This is a re-post from a few years ago… It made sense to me to re-post as it explains a bit more about what the #Occupy people are talking about. I first discovered “the Other 99%” in Max Strom’s book and in a talk from the Dalai Lama I heard 15 years ago. This is the way I have tried to make peace educate myself and our family.
—Be content with what you have, rejoice in the way things are. When you realize there is nothing lacking, the whole world belongs to you. ~Lao Tzu
In Max Strom’s book, A Life Worth Breathing, he speaks about the world’s wealth and poverty. He explains that the majority of the world’s wealth resides in 2% of the world’s population. If you shrink this down to 100 people, 1 person would have $99 and 99 people would have $1 to share.
The Dalai Lama explains that we are all impoverished as long as other beings suffer in poverty.
We take so much for granted– food on the table, money in the bank, cars to drive, homes that protect us from the elements, and health, just to name a few. But I believe there are ways to simplify our lives so we don’t have the need to consume more. This simplicity might begin an existence for us that can help others as well. The question is– how and why do we feel this need to consume?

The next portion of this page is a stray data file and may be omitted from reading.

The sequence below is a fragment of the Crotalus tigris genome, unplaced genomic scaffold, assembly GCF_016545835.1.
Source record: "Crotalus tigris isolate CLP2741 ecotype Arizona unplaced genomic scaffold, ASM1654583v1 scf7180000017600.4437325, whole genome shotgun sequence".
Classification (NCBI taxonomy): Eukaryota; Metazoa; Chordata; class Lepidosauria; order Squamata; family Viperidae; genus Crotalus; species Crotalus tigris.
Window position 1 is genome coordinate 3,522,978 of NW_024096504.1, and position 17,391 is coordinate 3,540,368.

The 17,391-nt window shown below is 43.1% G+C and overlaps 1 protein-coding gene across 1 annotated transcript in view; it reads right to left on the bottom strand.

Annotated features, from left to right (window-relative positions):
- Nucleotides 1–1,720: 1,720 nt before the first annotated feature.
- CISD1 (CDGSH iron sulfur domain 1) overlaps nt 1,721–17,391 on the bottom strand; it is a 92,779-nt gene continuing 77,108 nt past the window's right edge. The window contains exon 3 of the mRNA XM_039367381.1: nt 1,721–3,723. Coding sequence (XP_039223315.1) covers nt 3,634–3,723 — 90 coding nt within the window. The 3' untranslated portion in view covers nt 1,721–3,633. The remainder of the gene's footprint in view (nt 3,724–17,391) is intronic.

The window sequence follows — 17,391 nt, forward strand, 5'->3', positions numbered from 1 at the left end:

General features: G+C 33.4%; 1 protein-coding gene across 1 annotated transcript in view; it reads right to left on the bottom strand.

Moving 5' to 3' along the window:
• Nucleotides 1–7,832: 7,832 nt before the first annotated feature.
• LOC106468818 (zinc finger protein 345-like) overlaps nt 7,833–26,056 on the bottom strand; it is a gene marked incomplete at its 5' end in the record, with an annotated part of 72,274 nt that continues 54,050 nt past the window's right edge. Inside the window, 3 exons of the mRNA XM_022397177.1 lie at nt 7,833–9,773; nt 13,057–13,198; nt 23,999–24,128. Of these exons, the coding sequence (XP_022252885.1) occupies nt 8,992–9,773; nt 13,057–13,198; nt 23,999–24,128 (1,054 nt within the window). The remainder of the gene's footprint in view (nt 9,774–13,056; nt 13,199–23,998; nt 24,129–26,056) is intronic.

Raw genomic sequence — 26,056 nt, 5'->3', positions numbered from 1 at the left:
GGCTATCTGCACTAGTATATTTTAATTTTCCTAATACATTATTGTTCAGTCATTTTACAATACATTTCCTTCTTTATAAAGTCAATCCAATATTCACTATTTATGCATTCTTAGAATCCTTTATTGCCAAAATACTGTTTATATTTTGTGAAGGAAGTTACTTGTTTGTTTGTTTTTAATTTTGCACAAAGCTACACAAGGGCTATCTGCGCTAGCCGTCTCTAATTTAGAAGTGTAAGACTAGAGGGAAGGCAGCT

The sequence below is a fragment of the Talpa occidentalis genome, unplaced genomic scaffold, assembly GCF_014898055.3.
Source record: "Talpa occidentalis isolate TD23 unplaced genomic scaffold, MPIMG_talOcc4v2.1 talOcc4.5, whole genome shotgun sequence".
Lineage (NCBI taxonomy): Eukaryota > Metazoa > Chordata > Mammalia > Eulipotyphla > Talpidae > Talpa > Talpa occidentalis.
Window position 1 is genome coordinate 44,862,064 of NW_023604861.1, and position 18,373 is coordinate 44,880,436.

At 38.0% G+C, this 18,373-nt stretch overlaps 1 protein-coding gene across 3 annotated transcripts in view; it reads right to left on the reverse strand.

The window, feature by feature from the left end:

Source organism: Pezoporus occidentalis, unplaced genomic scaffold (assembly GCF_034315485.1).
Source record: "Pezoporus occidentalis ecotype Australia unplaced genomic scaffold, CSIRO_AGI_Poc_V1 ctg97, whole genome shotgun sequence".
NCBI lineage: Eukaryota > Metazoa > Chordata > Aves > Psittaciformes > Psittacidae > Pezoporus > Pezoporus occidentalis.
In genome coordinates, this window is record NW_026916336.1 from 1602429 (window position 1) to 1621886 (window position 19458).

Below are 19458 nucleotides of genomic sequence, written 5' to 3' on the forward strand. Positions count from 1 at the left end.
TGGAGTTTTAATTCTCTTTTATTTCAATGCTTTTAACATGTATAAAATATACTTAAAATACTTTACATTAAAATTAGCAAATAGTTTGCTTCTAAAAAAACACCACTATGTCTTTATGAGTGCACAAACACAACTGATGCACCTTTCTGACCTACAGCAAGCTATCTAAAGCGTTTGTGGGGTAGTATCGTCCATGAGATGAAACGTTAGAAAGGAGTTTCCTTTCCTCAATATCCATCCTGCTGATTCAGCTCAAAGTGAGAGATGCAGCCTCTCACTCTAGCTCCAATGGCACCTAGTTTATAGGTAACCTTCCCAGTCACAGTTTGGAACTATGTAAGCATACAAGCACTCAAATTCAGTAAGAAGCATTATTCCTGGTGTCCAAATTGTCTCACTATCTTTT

I wanted to become mindful of my spending habits, so did not shop for 40 days (other than groceries or needs for our kids). This was powerful for me to see how much mindless spending I do… a trip to Target, this online purchase,these shoes, new yoga pants, etc. I didn’t erase my spending entirely after the 40 days ended, but it did make me more aware of my how much I felt the need for certain purchases when there really was no need.
In order to extend this thinking to our family, we try to share what we do have with others in our community. When it is a birthday or a time when new toys come into the house, we de-clutter. We gather all the toy baskets and boxes. Then we sort– things to save, things to give away and things to keep. I do this with our kids and then we drive our donations to the women’s shelter for the women and children there. Henry knows about the families there and now when he outgrows a shirt he will say, “Maybe another little boy needs this now.”
Now it is your turn. How do you create simplicity and lessen the need for material consumption in your lives? How do you ensure you don’t have more than you need? If you have children, how do you share this mindset with them? Please share any thoughts or ideas here.